Crime, proverbially, does not pay. The Metropolitan Police is aiming to prove that fighting it can – and in the process secure its finances in an age of austerity.
According to The Times, London's police force, the largest in the country with 31,000 officers, has issued a "public sector procurement notice" detailing its plans to set up a commercial arm.
Known as Met Enterprise, the new division would partner with a private sector firm to provide "training to other constabularies and foreign police forces".
The Met says the plans are an attempt to "commercialise our brand" to ensure "future financial stability". It adds in the notice that the value of the venture is between £1bn and £1.5bn.
The Times says senior Met officers are "working on an outline business case to commercialise its police training faculty, which is to be presented to Sadiq Khan and the mayor of London's office for policing and crime".
The notice states that the proposed "strategic partnership" would be "centred around the provision of a transformed training facility… as well as potentially providing value-added training services to other forces and entities".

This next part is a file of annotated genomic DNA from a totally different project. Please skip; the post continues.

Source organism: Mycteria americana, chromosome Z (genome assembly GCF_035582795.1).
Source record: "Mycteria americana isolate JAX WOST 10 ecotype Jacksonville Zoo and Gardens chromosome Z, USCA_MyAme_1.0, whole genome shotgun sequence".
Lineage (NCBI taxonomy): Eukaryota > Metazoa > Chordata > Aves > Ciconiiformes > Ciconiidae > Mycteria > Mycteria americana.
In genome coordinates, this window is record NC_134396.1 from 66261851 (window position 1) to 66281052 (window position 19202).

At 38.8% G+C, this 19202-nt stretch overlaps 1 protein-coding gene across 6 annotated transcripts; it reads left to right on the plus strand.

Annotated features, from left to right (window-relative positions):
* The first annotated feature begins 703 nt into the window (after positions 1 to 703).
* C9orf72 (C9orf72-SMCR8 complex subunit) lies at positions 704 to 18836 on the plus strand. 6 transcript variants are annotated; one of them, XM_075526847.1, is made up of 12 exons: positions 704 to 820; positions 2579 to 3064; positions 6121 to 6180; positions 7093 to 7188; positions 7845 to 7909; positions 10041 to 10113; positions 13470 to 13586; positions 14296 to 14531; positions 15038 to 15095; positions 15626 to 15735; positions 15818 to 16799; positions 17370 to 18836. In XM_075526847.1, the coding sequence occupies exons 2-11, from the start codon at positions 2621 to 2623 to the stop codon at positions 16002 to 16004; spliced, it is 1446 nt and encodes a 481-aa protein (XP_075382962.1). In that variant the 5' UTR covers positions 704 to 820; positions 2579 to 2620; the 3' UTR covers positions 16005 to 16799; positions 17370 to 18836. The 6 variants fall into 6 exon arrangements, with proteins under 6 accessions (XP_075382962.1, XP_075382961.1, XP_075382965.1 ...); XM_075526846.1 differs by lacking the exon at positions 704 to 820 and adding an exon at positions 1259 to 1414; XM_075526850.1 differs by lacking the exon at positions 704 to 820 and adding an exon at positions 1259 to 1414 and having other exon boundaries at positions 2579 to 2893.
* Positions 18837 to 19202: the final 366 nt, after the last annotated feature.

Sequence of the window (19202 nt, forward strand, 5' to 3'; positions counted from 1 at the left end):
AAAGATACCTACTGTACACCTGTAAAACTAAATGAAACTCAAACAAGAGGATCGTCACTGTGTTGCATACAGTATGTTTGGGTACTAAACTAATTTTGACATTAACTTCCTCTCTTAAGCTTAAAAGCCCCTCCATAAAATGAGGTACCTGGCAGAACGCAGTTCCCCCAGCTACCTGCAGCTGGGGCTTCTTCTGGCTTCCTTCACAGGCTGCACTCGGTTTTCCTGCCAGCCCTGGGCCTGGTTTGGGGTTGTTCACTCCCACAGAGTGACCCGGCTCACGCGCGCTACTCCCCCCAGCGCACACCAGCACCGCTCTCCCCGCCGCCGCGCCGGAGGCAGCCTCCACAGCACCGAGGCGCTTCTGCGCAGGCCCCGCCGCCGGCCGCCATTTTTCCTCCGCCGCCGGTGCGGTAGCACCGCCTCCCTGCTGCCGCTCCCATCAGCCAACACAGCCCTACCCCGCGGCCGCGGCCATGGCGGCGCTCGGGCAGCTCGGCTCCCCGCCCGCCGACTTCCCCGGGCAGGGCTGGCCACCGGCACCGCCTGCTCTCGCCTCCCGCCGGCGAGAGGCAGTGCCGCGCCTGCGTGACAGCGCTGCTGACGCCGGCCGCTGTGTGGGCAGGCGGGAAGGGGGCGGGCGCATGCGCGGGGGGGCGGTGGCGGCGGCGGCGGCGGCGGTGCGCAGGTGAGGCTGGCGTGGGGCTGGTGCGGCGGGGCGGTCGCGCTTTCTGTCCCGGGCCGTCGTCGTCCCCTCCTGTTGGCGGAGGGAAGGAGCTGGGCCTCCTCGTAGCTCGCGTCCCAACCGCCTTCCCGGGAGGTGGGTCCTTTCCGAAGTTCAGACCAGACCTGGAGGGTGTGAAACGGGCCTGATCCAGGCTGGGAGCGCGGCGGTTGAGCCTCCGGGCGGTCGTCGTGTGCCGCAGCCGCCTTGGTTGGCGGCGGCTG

Interested parties are invited to provide feedback on the "development of third-party revenue streams and commercial opportunities", as well as "the most advantageous route to market, remuneration and the methodology of how benefits could be delivered".
A spokesman added: "Met training has a global reputation with police forces from all over the world attending our training courses."
If the force is to make a success of the new venture, it will want to avoid headlines such as the one in the Sunday People this week that highlights an increase in injuries sustained by officers during training exercises.
The paper says 354 officers suffered injuries in the 12 months to the end of May, a 150 per cent increase on the previous year. Of these 15 were classed as "major".
A police source said: "The whole point of [training] is to ensure that officers are up to speed on the latest techniques in defending themselves and arrest procedures.
"Inevitably, sometimes things don't go as planned and officers get a whack, but that's what happens out on the streets, so at least the training is preparing officers for the real world."